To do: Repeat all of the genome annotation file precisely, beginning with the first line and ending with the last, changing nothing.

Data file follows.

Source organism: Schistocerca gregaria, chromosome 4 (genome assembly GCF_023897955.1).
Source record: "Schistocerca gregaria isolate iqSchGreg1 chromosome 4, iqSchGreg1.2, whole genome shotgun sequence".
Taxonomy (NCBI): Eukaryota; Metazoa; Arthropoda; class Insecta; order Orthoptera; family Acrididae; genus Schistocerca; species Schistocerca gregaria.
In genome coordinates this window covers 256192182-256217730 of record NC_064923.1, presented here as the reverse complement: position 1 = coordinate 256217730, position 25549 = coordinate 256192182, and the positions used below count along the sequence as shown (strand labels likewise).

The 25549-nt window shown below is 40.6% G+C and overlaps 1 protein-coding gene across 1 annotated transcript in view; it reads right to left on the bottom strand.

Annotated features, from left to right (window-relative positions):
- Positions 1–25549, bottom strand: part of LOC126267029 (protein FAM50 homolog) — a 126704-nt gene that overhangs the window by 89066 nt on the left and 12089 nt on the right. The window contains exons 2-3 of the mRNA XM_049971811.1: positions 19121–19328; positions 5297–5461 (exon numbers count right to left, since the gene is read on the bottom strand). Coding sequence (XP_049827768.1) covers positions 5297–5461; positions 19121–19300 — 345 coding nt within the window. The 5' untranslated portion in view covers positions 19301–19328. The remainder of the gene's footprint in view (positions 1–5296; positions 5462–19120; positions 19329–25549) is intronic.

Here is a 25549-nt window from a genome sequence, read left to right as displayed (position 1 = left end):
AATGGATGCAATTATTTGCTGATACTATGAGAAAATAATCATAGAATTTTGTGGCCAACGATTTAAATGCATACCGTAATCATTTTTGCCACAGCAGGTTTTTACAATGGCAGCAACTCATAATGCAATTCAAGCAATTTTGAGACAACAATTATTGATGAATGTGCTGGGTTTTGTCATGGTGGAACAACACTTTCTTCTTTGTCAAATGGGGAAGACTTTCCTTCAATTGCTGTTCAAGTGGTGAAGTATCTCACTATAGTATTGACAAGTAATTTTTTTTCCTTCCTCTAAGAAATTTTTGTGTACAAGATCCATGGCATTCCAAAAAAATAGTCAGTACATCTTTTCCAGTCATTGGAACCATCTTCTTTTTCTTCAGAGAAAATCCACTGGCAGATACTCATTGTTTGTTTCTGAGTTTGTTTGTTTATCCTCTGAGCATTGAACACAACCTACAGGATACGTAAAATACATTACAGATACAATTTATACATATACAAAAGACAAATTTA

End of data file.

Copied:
Source organism: Schistocerca gregaria, chromosome 4 (genome assembly GCF_023897955.1).
Source record: "Schistocerca gregaria isolate iqSchGreg1 chromosome 4, iqSchGreg1.2, whole genome shotgun sequence".
Taxonomy (NCBI): Eukaryota; Metazoa; Arthropoda; class Insecta; order Orthoptera; family Acrididae; genus Schistocerca; species Schistocerca gregaria.
In genome coordinates this window covers 256192182-256217730 of record NC_064923.1, presented here as the reverse complement: position 1 = coordinate 256217730, position 25549 = coordinate 256192182, and the positions used below count along the sequence as shown (strand labels likewise).

The 25549-nt window shown below is 40.6% G+C and overlaps 1 protein-coding gene across 1 annotated transcript in view; it reads right to left on the bottom strand.

Annotated features, from left to right (window-relative positions):
- Positions 1–25549, bottom strand: part of LOC126267029 (protein FAM50 homolog) — a 126704-nt gene that overhangs the window by 89066 nt on the left and 12089 nt on the right. The window contains exons 2-3 of the mRNA XM_049971811.1: positions 19121–19328; positions 5297–5461 (exon numbers count right to left, since the gene is read on the bottom strand). Coding sequence (XP_049827768.1) covers positions 5297–5461; positions 19121–19300 — 345 coding nt within the window. The 5' untranslated portion in view covers positions 19301–19328. The remainder of the gene's footprint in view (positions 1–5296; positions 5462–19120; positions 19329–25549) is intronic.

Here is a 25549-nt window from a genome sequence, read left to right as displayed (position 1 = left end):
AATGGATGCAATTATTTGCTGATACTATGAGAAAATAATCATAGAATTTTGTGGCCAACGATTTAAATGCATACCGTAATCATTTTTGCCACAGCAGGTTTTTACAATGGCAGCAACTCATAATGCAATTCAAGCAATTTTGAGACAACAATTATTGATGAATGTGCTGGGTTTTGTCATGGTGGAACAACACTTTCTTCTTTGTCAAATGGGGAAGACTTTCCTTCAATTGCTGTTCAAGTGGTGAAGTATCTCACTATAGTATTGACAAGTAATTTTTTTTCCTTCCTCTAAGAAATTTTTGTGTACAAGATCCATGGCATTCCAAAAAAATAGTCAGTACATCTTTTCCAGTCATTGGAACCATCTTCTTTTTCTTCAGAGAAAATCCACTGGCAGATACTCATTGTTTGTTTCTGAGTTTGTTTGTTTATCCTCTGAGCATTGAACACAACCTACAGGATACGTAAAATACATTACAGATACAATTTATACATATACAAAAGACAAATTTA